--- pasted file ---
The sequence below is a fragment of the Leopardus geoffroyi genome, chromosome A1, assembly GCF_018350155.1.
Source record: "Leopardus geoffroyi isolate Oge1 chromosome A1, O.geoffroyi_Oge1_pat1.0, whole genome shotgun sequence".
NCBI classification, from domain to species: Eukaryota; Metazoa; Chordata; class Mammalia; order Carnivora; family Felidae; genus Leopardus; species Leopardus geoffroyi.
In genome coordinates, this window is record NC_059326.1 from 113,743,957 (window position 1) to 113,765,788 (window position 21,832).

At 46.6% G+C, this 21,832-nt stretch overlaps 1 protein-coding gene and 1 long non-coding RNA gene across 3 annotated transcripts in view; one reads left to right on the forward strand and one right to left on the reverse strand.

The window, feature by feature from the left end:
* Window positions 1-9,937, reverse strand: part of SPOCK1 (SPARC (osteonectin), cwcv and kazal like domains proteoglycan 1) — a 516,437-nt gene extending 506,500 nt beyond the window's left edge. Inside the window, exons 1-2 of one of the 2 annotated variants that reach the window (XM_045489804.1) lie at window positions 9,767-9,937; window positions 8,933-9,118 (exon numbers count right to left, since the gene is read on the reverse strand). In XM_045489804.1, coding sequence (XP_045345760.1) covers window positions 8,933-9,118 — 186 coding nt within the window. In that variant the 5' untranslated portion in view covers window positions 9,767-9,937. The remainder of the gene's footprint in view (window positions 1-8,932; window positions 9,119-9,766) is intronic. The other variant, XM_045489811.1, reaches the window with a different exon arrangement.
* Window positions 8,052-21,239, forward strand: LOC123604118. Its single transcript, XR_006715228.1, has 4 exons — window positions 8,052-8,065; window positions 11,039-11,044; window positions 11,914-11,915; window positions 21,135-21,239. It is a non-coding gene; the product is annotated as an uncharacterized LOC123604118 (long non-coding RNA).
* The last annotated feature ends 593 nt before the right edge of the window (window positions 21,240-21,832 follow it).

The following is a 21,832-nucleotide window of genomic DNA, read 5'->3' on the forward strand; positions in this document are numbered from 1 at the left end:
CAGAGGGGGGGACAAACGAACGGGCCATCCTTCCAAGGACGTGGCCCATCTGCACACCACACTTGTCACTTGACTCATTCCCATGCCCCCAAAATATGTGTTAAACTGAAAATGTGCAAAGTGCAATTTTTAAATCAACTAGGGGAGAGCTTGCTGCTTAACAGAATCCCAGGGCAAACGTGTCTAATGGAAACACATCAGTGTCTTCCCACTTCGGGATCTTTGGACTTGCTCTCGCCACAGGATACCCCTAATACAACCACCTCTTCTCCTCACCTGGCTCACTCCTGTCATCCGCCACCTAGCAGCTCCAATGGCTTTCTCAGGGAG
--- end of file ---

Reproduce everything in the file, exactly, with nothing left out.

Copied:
The sequence below is a fragment of the Leopardus geoffroyi genome, chromosome A1, assembly GCF_018350155.1.
Source record: "Leopardus geoffroyi isolate Oge1 chromosome A1, O.geoffroyi_Oge1_pat1.0, whole genome shotgun sequence".
NCBI classification, from domain to species: Eukaryota; Metazoa; Chordata; class Mammalia; order Carnivora; family Felidae; genus Leopardus; species Leopardus geoffroyi.
In genome coordinates, this window is record NC_059326.1 from 113,743,957 (window position 1) to 113,765,788 (window position 21,832).

At 46.6% G+C, this 21,832-nt stretch overlaps 1 protein-coding gene and 1 long non-coding RNA gene across 3 annotated transcripts in view; one reads left to right on the forward strand and one right to left on the reverse strand.

The window, feature by feature from the left end:
* Window positions 1-9,937, reverse strand: part of SPOCK1 (SPARC (osteonectin), cwcv and kazal like domains proteoglycan 1) — a 516,437-nt gene extending 506,500 nt beyond the window's left edge. Inside the window, exons 1-2 of one of the 2 annotated variants that reach the window (XM_045489804.1) lie at window positions 9,767-9,937; window positions 8,933-9,118 (exon numbers count right to left, since the gene is read on the reverse strand). In XM_045489804.1, coding sequence (XP_045345760.1) covers window positions 8,933-9,118 — 186 coding nt within the window. In that variant the 5' untranslated portion in view covers window positions 9,767-9,937. The remainder of the gene's footprint in view (window positions 1-8,932; window positions 9,119-9,766) is intronic. The other variant, XM_045489811.1, reaches the window with a different exon arrangement.
* Window positions 8,052-21,239, forward strand: LOC123604118. Its single transcript, XR_006715228.1, has 4 exons — window positions 8,052-8,065; window positions 11,039-11,044; window positions 11,914-11,915; window positions 21,135-21,239. It is a non-coding gene; the product is annotated as an uncharacterized LOC123604118 (long non-coding RNA).
* The last annotated feature ends 593 nt before the right edge of the window (window positions 21,240-21,832 follow it).

The following is a 21,832-nucleotide window of genomic DNA, read 5'->3' on the forward strand; positions in this document are numbered from 1 at the left end:
CAGAGGGGGGGACAAACGAACGGGCCATCCTTCCAAGGACGTGGCCCATCTGCACACCACACTTGTCACTTGACTCATTCCCATGCCCCCAAAATATGTGTTAAACTGAAAATGTGCAAAGTGCAATTTTTAAATCAACTAGGGGAGAGCTTGCTGCTTAACAGAATCCCAGGGCAAACGTGTCTAATGGAAACACATCAGTGTCTTCCCACTTCGGGATCTTTGGACTTGCTCTCGCCACAGGATACCCCTAATACAACCACCTCTTCTCCTCACCTGGCTCACTCCTGTCATCCGCCACCTAGCAGCTCCAATGGCTTTCTCAGGGAG